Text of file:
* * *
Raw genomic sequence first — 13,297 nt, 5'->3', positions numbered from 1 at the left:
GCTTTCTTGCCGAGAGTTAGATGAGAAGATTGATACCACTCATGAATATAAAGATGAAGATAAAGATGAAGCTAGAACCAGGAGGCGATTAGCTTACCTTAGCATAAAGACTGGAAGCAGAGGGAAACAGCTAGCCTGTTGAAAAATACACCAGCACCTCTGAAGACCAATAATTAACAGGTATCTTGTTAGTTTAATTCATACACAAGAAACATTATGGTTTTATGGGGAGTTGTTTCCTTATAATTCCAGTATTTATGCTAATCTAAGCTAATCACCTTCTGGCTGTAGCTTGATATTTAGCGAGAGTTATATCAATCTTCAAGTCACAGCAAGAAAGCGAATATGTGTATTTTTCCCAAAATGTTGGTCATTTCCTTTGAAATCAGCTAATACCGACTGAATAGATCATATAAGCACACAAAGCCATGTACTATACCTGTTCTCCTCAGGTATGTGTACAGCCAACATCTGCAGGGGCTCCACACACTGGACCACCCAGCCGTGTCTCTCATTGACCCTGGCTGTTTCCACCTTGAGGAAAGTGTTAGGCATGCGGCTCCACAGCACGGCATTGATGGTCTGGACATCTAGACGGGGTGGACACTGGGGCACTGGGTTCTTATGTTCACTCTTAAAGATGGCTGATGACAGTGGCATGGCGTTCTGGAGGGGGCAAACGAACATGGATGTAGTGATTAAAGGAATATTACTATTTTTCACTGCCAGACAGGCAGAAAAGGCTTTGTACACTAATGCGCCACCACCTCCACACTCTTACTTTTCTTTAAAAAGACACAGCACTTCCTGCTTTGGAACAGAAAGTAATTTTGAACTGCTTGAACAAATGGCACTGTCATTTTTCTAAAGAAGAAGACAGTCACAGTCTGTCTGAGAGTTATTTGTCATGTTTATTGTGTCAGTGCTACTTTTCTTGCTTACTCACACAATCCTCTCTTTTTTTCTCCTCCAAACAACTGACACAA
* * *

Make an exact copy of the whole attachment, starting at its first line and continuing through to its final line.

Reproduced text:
Raw genomic sequence first — 13,297 nt, 5'->3', positions numbered from 1 at the left:
GCTTTCTTGCCGAGAGTTAGATGAGAAGATTGATACCACTCATGAATATAAAGATGAAGATAAAGATGAAGCTAGAACCAGGAGGCGATTAGCTTACCTTAGCATAAAGACTGGAAGCAGAGGGAAACAGCTAGCCTGTTGAAAAATACACCAGCACCTCTGAAGACCAATAATTAACAGGTATCTTGTTAGTTTAATTCATACACAAGAAACATTATGGTTTTATGGGGAGTTGTTTCCTTATAATTCCAGTATTTATGCTAATCTAAGCTAATCACCTTCTGGCTGTAGCTTGATATTTAGCGAGAGTTATATCAATCTTCAAGTCACAGCAAGAAAGCGAATATGTGTATTTTTCCCAAAATGTTGGTCATTTCCTTTGAAATCAGCTAATACCGACTGAATAGATCATATAAGCACACAAAGCCATGTACTATACCTGTTCTCCTCAGGTATGTGTACAGCCAACATCTGCAGGGGCTCCACACACTGGACCACCCAGCCGTGTCTCTCATTGACCCTGGCTGTTTCCACCTTGAGGAAAGTGTTAGGCATGCGGCTCCACAGCACGGCATTGATGGTCTGGACATCTAGACGGGGTGGACACTGGGGCACTGGGTTCTTATGTTCACTCTTAAAGATGGCTGATGACAGTGGCATGGCGTTCTGGAGGGGGCAAACGAACATGGATGTAGTGATTAAAGGAATATTACTATTTTTCACTGCCAGACAGGCAGAAAAGGCTTTGTACACTAATGCGCCACCACCTCCACACTCTTACTTTTCTTTAAAAAGACACAGCACTTCCTGCTTTGGAACAGAAAGTAATTTTGAACTGCTTGAACAAATGGCACTGTCATTTTTCTAAAGAAGAAGACAGTCACAGTCTGTCTGAGAGTTATTTGTCATGTTTATTGTGTCAGTGCTACTTTTCTTGCTTACTCACACAATCCTCTCTTTTTTTCTCCTCCAAACAACTGACACAA